Small Business Health Care Tax Credit (Code Sec. 45R)
This tax credit helps small businesses and small tax-exempt organizations afford the cost of covering their employees and is specifically targeted for those with low‐ and moderate‐income workers. The credit is designed to encourage small employers to offer health insurance coverage for the first time or maintain coverage they already have. In general, the credit is available to small employers that pay at least half the cost of single coverage for their employees.
For tax years 2010 through 2013, the maximum credit is 35% for small business employers and 25% for small tax‐exempt employers such as charities. (See Code Sec. 45R(g).)
An enhanced version of the credit (50%) will be effective beginning Jan. 1, 2014. Additional information about the enhanced version will be added to IRS.gov as it becomes available. In general, on Jan. 1, 2014, the rate will increase to 50% and 35%, respectively.
A small business employer who did not owe tax during the year can carry the credit back or forward to other tax years. Also, since the amount of the health insurance premium payments are more than the total credit, eligible small businesses can still claim a business expense deduction for the premiums in excess of the credit.
To be eligible, the employer must cover at least 50% of the cost of single (not family) health care coverage for each of its employees. The employer must also have fewer than 25 fulltime equivalent employees (FTEs) and those employees must have average wages of less than $50,000 a year.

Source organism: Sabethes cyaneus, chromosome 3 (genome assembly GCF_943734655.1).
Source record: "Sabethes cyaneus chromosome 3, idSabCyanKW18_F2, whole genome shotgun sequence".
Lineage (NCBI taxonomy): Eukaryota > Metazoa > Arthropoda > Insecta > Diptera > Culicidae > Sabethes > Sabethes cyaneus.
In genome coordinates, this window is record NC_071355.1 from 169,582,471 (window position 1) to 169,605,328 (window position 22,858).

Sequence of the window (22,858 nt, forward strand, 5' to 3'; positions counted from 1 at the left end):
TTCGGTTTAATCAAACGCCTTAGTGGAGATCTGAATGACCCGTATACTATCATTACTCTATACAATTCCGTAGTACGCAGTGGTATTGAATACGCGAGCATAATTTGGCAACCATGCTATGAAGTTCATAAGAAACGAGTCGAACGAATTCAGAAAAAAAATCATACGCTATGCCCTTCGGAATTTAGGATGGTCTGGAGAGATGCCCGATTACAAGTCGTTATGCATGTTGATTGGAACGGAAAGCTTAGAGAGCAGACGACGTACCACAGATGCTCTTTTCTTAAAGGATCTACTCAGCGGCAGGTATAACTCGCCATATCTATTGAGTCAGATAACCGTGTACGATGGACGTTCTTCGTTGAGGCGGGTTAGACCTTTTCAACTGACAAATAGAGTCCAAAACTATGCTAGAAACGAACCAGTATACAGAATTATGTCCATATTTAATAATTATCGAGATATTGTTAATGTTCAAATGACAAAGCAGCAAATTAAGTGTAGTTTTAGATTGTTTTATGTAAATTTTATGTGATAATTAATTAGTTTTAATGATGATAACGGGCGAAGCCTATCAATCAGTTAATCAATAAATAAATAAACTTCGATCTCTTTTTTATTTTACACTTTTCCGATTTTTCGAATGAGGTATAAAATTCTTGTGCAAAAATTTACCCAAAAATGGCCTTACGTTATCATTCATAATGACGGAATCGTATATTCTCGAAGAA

What is a full‐time equivalent employee? Basically, two half‐time workers count as one full‐timer. Here is an example, 20 half‐time employees are equivalent to 10 full‐time workers. That makes the number of FTEs 10, not 20. Example: assume the employer pays total wages of $200,000 and has 10 FTEs. To figure average wages divide $200,000 by 10 – the number of FTEs – and the result is the average wage; the average wage would be $20,000.
Also, the amount of the credit the employer receives works on a sliding scale. The smaller the business or charity, the bigger the credit. So if the employer has more than 10 FTEs or if the average wage is more than $25,000, the amount of the credit it will receive will be less. Taxpayers must use Form 8941, Credit for Small Employer Health Insurance Premiums, to calculate the credit. A small business will include the tax credit as part of the general business credit on its income tax return.
This information is shared from a recent CPE Link webcast featuring speaker, Dennis J. Gerschick, Attorney, CPA, PFS, CFA. Get a complimentary recording of the full one-hour webcast Tax Implications of the Upheld Patient Protection and Affordable Care Act.
by Sue Anderson - Based on 30 years of experience in continuing education for accountants. Currently program director for online CPE provider, CPE Link. Formerly with the California CPA Education Foundation managing key operational areas including marketing, program development, and distance learning.